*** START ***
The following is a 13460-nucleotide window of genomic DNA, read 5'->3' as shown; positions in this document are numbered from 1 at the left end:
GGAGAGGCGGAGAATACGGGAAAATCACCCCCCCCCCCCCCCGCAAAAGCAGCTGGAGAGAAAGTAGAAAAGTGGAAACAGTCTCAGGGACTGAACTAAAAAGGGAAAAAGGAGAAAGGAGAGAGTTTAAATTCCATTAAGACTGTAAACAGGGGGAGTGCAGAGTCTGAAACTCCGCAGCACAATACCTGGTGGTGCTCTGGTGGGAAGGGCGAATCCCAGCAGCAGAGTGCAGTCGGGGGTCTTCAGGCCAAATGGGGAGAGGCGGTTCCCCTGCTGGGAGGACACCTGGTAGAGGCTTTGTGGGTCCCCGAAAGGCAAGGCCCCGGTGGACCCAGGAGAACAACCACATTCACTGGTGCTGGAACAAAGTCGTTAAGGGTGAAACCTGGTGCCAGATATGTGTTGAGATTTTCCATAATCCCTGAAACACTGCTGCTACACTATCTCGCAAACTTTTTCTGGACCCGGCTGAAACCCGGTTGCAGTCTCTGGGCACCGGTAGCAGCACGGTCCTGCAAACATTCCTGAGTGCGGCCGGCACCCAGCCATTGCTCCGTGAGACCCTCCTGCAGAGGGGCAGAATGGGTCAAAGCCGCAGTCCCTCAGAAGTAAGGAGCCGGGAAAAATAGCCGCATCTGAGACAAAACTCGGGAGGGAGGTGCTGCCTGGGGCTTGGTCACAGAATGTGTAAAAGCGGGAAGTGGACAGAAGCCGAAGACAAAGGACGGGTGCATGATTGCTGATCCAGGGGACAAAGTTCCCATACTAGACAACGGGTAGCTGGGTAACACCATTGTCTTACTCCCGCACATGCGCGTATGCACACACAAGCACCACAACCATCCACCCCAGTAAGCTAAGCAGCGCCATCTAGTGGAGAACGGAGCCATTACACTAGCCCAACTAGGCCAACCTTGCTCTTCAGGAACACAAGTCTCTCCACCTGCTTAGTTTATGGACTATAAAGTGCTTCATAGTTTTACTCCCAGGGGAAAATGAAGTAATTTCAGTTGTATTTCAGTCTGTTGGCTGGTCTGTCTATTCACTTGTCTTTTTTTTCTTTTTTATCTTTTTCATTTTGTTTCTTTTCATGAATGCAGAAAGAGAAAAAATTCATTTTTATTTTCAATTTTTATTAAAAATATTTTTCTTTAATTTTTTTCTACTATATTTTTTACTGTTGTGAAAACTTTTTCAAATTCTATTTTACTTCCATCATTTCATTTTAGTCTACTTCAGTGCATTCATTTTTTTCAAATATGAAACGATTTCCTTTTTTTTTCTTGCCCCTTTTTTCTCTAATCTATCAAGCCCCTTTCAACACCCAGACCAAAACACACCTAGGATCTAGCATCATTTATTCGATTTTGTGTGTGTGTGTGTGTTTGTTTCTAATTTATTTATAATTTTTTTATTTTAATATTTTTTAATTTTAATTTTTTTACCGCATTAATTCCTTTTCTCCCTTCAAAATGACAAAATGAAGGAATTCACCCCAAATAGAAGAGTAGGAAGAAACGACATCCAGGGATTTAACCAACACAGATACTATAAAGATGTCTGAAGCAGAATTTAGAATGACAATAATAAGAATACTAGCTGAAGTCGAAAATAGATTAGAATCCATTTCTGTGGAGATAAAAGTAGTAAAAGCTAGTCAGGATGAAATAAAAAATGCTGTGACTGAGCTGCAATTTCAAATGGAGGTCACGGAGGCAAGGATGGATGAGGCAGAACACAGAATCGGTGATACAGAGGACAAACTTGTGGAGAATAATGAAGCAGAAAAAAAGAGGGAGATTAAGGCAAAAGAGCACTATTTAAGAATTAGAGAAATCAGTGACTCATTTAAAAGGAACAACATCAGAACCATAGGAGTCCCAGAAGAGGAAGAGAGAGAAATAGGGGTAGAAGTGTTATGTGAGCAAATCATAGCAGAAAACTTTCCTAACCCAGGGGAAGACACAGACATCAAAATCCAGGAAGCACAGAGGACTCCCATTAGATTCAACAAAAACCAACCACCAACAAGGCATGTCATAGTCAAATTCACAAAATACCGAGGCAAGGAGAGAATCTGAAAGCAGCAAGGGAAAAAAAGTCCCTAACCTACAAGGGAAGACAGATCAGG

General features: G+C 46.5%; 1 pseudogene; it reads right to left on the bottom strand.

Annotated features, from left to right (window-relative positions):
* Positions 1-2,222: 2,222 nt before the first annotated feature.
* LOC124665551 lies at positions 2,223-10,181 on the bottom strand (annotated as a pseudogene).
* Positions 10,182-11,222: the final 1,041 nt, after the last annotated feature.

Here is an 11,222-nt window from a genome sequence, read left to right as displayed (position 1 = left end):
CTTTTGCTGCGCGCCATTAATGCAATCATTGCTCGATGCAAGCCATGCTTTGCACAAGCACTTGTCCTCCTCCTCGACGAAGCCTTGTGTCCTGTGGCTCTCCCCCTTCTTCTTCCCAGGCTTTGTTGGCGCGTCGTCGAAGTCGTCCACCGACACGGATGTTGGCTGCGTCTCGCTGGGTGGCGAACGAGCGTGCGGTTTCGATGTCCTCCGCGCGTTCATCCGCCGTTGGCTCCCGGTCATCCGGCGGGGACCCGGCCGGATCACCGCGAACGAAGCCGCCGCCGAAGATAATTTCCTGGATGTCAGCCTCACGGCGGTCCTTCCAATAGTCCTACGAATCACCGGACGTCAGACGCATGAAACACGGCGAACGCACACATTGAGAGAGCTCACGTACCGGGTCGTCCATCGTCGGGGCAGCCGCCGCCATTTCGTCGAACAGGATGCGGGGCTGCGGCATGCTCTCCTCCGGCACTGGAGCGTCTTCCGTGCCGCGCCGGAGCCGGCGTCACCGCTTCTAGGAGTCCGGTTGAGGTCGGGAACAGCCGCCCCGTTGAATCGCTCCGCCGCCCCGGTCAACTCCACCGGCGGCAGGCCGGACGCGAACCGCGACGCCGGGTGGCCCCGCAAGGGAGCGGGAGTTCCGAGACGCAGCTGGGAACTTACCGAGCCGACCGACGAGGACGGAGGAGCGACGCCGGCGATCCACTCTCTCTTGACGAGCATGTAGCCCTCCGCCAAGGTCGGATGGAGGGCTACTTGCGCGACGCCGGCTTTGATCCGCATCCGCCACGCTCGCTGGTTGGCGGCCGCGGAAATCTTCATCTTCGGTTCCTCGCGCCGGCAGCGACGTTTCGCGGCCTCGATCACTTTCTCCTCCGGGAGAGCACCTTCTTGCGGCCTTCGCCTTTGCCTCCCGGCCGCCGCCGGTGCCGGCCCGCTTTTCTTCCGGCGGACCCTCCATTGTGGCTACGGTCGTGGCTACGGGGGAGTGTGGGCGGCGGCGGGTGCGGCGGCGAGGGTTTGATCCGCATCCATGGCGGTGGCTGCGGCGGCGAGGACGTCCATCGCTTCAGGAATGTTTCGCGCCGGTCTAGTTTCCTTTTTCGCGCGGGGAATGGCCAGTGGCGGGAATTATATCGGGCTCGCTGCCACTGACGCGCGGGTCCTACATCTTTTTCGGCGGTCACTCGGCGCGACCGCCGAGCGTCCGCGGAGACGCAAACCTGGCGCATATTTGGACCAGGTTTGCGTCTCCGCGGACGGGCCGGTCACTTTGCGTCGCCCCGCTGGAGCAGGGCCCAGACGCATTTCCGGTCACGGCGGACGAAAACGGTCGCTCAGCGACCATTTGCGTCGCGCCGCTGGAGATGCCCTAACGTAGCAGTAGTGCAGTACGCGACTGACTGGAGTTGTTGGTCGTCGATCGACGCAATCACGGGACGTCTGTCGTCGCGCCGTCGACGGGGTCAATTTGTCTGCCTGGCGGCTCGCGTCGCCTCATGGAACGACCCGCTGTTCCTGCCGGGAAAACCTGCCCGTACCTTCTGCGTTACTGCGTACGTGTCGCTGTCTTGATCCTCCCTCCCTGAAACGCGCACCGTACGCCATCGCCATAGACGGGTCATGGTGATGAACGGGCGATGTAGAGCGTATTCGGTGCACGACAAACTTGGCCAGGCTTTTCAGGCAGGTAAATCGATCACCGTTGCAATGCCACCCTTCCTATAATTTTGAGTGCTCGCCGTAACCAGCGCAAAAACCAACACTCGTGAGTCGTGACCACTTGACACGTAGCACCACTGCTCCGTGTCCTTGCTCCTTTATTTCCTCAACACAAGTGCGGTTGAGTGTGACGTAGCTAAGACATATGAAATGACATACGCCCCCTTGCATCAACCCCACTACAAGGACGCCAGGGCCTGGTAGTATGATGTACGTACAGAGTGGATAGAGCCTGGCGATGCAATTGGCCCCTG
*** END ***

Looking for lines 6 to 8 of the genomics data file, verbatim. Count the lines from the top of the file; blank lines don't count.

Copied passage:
* LOC124665551 lies at positions 2,223-10,181 on the bottom strand (annotated as a pseudogene).
* Positions 10,182-11,222: the final 1,041 nt, after the last annotated feature.

Here is an 11,222-nt window from a genome sequence, read left to right as displayed (position 1 = left end):